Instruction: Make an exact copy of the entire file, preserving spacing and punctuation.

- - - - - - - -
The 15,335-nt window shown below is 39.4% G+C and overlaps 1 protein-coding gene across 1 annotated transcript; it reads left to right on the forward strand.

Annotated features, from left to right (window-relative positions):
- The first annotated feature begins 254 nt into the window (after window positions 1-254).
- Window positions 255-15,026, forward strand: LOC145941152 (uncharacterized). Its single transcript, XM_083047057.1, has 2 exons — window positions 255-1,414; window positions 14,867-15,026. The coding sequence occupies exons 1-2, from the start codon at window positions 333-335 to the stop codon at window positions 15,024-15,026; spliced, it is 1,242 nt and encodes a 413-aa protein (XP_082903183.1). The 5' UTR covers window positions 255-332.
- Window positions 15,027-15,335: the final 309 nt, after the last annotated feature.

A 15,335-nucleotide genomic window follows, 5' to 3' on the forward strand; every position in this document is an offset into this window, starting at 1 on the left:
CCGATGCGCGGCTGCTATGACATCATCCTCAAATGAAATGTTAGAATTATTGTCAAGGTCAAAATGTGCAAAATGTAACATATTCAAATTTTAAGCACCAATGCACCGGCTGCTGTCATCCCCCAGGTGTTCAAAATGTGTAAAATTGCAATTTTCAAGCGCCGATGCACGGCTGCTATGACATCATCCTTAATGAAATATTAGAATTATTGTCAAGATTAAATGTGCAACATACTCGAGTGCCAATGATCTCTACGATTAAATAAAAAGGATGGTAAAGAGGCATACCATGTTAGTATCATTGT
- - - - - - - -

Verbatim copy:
The 15,335-nt window shown below is 39.4% G+C and overlaps 1 protein-coding gene across 1 annotated transcript; it reads left to right on the forward strand.

Annotated features, from left to right (window-relative positions):
- The first annotated feature begins 254 nt into the window (after window positions 1-254).
- Window positions 255-15,026, forward strand: LOC145941152 (uncharacterized). Its single transcript, XM_083047057.1, has 2 exons — window positions 255-1,414; window positions 14,867-15,026. The coding sequence occupies exons 1-2, from the start codon at window positions 333-335 to the stop codon at window positions 15,024-15,026; spliced, it is 1,242 nt and encodes a 413-aa protein (XP_082903183.1). The 5' UTR covers window positions 255-332.
- Window positions 15,027-15,335: the final 309 nt, after the last annotated feature.

A 15,335-nucleotide genomic window follows, 5' to 3' on the forward strand; every position in this document is an offset into this window, starting at 1 on the left:
CCGATGCGCGGCTGCTATGACATCATCCTCAAATGAAATGTTAGAATTATTGTCAAGGTCAAAATGTGCAAAATGTAACATATTCAAATTTTAAGCACCAATGCACCGGCTGCTGTCATCCCCCAGGTGTTCAAAATGTGTAAAATTGCAATTTTCAAGCGCCGATGCACGGCTGCTATGACATCATCCTTAATGAAATATTAGAATTATTGTCAAGATTAAATGTGCAACATACTCGAGTGCCAATGATCTCTACGATTAAATAAAAAGGATGGTAAAGAGGCATACCATGTTAGTATCATTGT